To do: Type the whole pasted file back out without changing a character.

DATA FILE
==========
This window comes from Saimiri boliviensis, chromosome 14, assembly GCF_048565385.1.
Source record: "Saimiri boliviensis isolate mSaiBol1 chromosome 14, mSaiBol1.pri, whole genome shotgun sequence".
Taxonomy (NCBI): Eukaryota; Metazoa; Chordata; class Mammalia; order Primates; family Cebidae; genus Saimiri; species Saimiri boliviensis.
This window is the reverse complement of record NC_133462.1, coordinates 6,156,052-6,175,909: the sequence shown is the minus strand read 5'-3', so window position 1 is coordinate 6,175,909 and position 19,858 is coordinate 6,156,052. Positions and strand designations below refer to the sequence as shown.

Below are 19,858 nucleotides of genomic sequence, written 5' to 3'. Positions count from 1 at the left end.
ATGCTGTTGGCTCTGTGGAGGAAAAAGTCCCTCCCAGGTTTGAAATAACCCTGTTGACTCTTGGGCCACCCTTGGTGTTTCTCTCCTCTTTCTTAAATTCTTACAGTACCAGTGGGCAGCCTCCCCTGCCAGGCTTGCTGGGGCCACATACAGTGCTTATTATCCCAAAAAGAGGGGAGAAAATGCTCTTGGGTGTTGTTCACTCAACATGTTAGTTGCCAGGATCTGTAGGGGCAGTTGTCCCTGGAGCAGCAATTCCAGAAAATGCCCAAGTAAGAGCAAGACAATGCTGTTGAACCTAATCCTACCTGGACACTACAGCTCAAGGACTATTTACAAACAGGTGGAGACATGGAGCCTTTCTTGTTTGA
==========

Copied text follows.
This window comes from Saimiri boliviensis, chromosome 14, assembly GCF_048565385.1.
Source record: "Saimiri boliviensis isolate mSaiBol1 chromosome 14, mSaiBol1.pri, whole genome shotgun sequence".
Taxonomy (NCBI): Eukaryota; Metazoa; Chordata; class Mammalia; order Primates; family Cebidae; genus Saimiri; species Saimiri boliviensis.
This window is the reverse complement of record NC_133462.1, coordinates 6,156,052-6,175,909: the sequence shown is the minus strand read 5'-3', so window position 1 is coordinate 6,175,909 and position 19,858 is coordinate 6,156,052. Positions and strand designations below refer to the sequence as shown.

Below are 19,858 nucleotides of genomic sequence, written 5' to 3'. Positions count from 1 at the left end.
ATGCTGTTGGCTCTGTGGAGGAAAAAGTCCCTCCCAGGTTTGAAATAACCCTGTTGACTCTTGGGCCACCCTTGGTGTTTCTCTCCTCTTTCTTAAATTCTTACAGTACCAGTGGGCAGCCTCCCCTGCCAGGCTTGCTGGGGCCACATACAGTGCTTATTATCCCAAAAAGAGGGGAGAAAATGCTCTTGGGTGTTGTTCACTCAACATGTTAGTTGCCAGGATCTGTAGGGGCAGTTGTCCCTGGAGCAGCAATTCCAGAAAATGCCCAAGTAAGAGCAAGACAATGCTGTTGAACCTAATCCTACCTGGACACTACAGCTCAAGGACTATTTACAAACAGGTGGAGACATGGAGCCTTTCTTGTTTGA